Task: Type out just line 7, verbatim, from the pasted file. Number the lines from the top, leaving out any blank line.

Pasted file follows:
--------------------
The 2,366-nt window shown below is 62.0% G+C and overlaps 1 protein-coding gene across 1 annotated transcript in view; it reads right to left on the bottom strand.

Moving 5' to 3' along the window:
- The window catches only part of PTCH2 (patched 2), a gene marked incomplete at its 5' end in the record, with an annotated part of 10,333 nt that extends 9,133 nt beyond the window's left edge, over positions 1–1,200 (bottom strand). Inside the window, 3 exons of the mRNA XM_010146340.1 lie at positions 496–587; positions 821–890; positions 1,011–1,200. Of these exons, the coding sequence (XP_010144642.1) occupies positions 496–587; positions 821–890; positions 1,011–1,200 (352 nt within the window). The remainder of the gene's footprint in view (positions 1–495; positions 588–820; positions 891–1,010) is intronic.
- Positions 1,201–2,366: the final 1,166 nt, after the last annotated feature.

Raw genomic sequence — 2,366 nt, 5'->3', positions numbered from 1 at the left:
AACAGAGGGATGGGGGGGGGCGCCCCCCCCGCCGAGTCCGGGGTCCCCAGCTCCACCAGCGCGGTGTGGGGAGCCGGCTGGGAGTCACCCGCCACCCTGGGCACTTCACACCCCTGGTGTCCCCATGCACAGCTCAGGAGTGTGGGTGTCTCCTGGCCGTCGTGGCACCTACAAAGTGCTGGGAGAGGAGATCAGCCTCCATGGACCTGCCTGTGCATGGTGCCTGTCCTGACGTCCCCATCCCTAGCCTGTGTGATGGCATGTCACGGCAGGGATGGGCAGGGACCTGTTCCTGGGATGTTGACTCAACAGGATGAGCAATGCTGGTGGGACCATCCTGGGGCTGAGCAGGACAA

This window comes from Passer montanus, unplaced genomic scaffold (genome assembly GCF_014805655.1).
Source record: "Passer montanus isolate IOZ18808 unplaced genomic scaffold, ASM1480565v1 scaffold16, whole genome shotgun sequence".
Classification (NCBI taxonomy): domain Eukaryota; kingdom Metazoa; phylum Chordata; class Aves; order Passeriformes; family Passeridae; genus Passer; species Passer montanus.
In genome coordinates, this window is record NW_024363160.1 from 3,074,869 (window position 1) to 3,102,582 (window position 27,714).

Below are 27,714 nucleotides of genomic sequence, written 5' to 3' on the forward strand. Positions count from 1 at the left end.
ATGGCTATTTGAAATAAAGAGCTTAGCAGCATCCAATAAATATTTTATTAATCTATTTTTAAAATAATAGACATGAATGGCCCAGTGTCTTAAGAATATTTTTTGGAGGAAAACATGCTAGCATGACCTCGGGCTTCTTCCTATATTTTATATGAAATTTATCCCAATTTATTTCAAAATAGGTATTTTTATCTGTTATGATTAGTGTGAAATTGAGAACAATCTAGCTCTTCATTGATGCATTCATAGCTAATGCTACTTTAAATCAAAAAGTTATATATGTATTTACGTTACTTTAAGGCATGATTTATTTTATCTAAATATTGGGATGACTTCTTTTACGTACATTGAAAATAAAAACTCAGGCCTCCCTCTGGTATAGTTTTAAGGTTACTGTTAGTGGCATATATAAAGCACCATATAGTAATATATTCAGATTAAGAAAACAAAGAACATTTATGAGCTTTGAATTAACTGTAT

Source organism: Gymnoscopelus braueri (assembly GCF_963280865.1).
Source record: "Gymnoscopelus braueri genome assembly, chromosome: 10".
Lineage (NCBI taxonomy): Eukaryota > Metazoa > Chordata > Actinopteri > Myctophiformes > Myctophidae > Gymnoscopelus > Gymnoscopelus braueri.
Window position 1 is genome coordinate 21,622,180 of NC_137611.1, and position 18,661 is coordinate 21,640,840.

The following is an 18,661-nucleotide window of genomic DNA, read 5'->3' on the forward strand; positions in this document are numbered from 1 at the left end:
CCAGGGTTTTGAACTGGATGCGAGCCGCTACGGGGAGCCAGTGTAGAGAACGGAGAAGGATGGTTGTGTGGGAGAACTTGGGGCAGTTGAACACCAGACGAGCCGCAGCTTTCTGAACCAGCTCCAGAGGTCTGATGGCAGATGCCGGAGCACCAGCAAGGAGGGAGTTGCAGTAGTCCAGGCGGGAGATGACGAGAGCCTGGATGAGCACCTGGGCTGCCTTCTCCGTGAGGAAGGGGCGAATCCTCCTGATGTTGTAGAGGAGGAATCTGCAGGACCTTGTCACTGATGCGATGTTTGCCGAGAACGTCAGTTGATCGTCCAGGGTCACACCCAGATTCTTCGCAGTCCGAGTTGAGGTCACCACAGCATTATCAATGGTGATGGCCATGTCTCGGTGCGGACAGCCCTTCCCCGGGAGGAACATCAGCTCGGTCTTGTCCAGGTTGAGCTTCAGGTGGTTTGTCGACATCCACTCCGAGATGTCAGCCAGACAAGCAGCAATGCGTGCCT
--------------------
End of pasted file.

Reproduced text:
This window comes from Passer montanus, unplaced genomic scaffold (genome assembly GCF_014805655.1).